Senator Ellis Files Legislation to Improve State's Indigent Defense System
Senator Rodney Ellis of Houston unveiled legislation today to ensure that all defendants in Texas have access to quality legal counsel
In the wake of an American Bar Association (ABA) report demonstrating the failure of indigent defense systems nationwide, Senator Rodney Ellis of Houston held a press conference today to highlight legislation he is sponsoring, which intends to improve the legal representation of the state's poorest citizens. According to Bill Beardall, executive director for the Equal Justice Center, Texas only spends about $12 million per year for indigent defense, leaving counties to make up the difference. While many states foot 50 percent or more of that cost, Texas only covers about 10 percent. The result, says Beardall, is that many poorer defendants are left with untrained or unqualified legal counsel, even in cases where the defendant faces the death penalty.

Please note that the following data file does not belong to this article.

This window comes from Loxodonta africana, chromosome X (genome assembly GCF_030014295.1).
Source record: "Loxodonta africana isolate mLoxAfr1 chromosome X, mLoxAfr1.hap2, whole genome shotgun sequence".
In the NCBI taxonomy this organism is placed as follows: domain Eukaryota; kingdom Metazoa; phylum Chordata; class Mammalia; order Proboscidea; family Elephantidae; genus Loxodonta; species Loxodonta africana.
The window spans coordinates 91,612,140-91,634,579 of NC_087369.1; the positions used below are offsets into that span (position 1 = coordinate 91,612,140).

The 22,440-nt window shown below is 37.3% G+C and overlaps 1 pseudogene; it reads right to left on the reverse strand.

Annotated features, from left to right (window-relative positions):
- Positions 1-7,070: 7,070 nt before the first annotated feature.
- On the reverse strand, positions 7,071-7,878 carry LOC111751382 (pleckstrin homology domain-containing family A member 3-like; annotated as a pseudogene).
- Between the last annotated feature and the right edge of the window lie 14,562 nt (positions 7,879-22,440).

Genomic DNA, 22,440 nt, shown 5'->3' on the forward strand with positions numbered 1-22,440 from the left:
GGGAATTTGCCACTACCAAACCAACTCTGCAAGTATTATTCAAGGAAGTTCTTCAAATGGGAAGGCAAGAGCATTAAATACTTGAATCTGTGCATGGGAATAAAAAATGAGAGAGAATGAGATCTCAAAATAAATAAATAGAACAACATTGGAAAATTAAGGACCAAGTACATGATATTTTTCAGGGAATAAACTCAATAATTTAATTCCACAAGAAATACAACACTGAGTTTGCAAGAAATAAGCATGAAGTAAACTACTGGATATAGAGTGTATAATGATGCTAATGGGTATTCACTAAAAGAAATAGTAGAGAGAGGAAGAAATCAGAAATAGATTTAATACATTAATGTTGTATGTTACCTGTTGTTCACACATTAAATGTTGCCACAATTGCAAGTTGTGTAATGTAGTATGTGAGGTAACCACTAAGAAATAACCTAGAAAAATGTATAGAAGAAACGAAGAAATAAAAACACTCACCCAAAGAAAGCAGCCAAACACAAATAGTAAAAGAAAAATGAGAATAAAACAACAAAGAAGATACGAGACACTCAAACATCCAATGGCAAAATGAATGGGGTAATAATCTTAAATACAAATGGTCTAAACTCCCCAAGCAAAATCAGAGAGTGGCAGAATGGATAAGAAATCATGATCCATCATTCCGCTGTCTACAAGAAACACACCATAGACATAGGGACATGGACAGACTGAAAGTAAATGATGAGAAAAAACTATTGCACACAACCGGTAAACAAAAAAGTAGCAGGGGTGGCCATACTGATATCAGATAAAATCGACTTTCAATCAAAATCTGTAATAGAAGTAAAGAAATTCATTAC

Senator Rodney Ellis has filed Senate Bill 1218, entitled the Fair Defense Improvement Act, in an effort to improve the quality of legal counsel for defendants who cannot afford to hire their own lawyer. "We still have a long way to go before the promise of the right to counsel is a reality for all Texans," said Ellis. "All Texans, rich or poor, should have access to quality legal representation. Justice in our state should not be dependent on how much money someone has in their bank account." SB 1218 would increase the state funding, both in hiring more and better-qualified lawyers and funding projects to explore more efficient ways to improve indigent defense. It would also ensure that anyone accused of a crime has access to a lawyer within four days of arrest, and would increase bond options available to judges to allow for more accused to post bond and keep working, to help pay for their own defense. Finally, the bill creates objective criteria by which a defendant can qualify for a court-appointed lawyer.
The Senate will reconvene, Tuesday, March 15th, at 11:00 A.M.
Session video and all other webcast recordings can be accessed from the Senate website's audio and video archive pages.